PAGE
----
the number of city vehicles taken home by employees. Further complicating the picture, San Francisco is blessed — or cursed, some say — with two auditing departments, the other headed by Harvey Rose, the Board of Supervisors’ longtime budget and legislative analyst. The profusion of steps in budget oversight actually slows down the system and makes it hard to plan for the big picture. San Francisco’s budget process, according to a 2008 report from the San Francisco Municipal Executives Association, “is unique and arguably the most complex among peer jurisdictions,” in part because reviews by the controller’s office and the legislative analyst are necessary steps each year. San Francisco has an eight-step budget process. Los Angeles’ approval process has six steps. New York, Chicago, Boston and San Jose have five steps. But the audit process in San Francisco has turned up some clear opportunities for pruning. Reports at outline where departments could be more efficient or collect more money: •A Fire Department payroll audit showed that administrative and pay errors in fiscal year 2009-2010 cost the city $690,000. Responding in a memo, department officials said they agreed with some recommendations and were already implementing them. They disputed other suggestions to change how they paid out employee benefits, asserting that their policies were constrained by union negotiations. •An audit of four parking garages owned by the San Francisco Municipal Transportation Agency revealed $106,000 in uncollected charges. In a written response, the agency said it was looking into some of the charges and had begun acting on some of the findings. •A Recreation and Park Department audit in 2009 said the San Francisco 49ers owed the city $569,041 in parking lot rent. In a response memo, the 49ers agreed with some of the recommendations, but disagreed with others regarding parking rent. (This audit was one of 14 too old to be listed by status, and that information is not available on the Web.) Now, some San Francisco supervisors want to crack down on the inattention to municipal audits, saying many of the city’s 48 departments are unaccountable. “There aren’t any punishments or penalties if they don’t comply,” said Mark Tipton, a performance audit manager. “It really takes decision-makers, elected officials and the media to keep pressure on them to make changes.” Supervisors on the Government Audit Oversight Committee in recent months criticized the most delinquent departments, calling for more policing of departments’ finances — specifically in overtime. “Over my years in government, I’ve seen audits and reports come and go,” said David Campos, who chairs the committee. “They’re put on a shelf and never talked about again and the recommendations are never implemented.” GROWING OVERTIME AT MUNI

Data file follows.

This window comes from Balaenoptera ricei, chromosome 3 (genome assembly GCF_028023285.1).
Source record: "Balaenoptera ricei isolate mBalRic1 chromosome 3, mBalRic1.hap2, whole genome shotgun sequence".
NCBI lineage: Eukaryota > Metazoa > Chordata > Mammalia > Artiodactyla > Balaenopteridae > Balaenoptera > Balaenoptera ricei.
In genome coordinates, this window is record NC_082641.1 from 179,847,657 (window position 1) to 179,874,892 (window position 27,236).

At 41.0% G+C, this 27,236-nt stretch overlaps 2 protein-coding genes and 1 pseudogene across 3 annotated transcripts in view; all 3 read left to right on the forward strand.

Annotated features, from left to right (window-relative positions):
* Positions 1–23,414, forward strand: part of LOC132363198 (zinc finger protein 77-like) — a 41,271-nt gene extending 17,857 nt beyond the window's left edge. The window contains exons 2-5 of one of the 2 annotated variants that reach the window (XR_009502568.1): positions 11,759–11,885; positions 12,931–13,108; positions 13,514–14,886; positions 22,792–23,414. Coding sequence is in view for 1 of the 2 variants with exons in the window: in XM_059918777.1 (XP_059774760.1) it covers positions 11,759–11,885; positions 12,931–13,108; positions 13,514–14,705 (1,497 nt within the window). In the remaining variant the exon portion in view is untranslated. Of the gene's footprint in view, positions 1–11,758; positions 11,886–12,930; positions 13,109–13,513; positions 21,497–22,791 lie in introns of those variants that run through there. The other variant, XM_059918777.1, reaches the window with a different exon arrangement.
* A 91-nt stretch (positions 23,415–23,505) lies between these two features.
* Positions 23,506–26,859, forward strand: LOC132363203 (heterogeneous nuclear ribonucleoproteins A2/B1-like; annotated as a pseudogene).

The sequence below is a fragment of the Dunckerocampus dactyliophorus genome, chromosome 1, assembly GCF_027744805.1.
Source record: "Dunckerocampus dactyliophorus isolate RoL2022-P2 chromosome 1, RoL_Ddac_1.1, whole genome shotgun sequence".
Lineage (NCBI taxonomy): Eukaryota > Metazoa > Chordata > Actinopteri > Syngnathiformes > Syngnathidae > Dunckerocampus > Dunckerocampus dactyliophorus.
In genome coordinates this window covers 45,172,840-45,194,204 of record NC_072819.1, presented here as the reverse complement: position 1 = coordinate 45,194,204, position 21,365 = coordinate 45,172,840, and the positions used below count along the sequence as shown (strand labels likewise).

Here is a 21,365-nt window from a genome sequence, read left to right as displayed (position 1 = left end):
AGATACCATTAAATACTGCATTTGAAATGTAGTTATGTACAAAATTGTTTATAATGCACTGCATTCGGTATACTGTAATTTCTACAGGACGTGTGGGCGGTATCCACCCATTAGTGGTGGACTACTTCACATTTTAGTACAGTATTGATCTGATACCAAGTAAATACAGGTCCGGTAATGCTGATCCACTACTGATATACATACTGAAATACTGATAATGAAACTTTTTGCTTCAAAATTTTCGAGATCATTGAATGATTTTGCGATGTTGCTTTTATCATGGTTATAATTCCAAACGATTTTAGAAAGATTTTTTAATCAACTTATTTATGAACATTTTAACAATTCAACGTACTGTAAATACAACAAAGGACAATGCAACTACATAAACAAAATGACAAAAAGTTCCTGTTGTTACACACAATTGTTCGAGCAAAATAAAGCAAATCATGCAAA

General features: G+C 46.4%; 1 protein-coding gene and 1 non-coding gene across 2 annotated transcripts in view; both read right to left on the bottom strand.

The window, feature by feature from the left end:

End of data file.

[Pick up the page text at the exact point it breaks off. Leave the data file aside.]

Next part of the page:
2009-2010 2010-2011

2009-2010 2010-2011


Millions in Savings Unclaimed

Campos said he discovered largely through audits that San Francisco spent about $40 million on unbudgeted overtime in the last year. About half of that was paid to Muni operators, he said. Rose said that in one of his audits, published in May 2010, “our finding was that they don’t spend a lot of time monitoring or controlling overtime.” He added that Muni pays “virtually no attention” to audits indicating financial savings. “We’re not saying it wasn’t justified.” And at an audit review board meeting on July 28, barely a month into this fiscal year, Muni’s director of transit, John Haley, reported that the agency was already projecting unbudgeted overtime spending for the next year that was approaching $20 million beyond the $33 million already accounted for. Haley said unbudgeted overtime is “built into” the department’s standard operating procedures — used for extraordinary events such as parades or emergencies. He also said, much to the surprise and consternation of the three supervisors on the committee, that Muni’s use of furloughs, intended to reduce overall labor costs, were themselves causing the agency to “backfill” unclaimed work shifts by paying overtime. “When you underestimate your budget by 18 million, that could solve so many other problems in the city,” said Supervisor David Chiu, who is also president of the board. “It seems like this is Groundhog Day, year after year assurances keep coming up. “How do we fix these costs, not just explain while we’re in this situation,” he added. In response to Haley’s answers, and to details in an audit by Harvey Rose, Campos and fellow supervisor Mark Farrell proposed an ordinance in July to curb citywide overtime spending, requiring anything not budgeted to go through the Board of Supervisors for approval. POLICE DEPARTMENT DISARRAY In addition to Muni, one police department audit that went unanswered for nearly a year found that the department did not accurately track and monitor how much overtime was paid for officers’ court appearances. And nearly $40,000 was overpaid to employees for uniforms.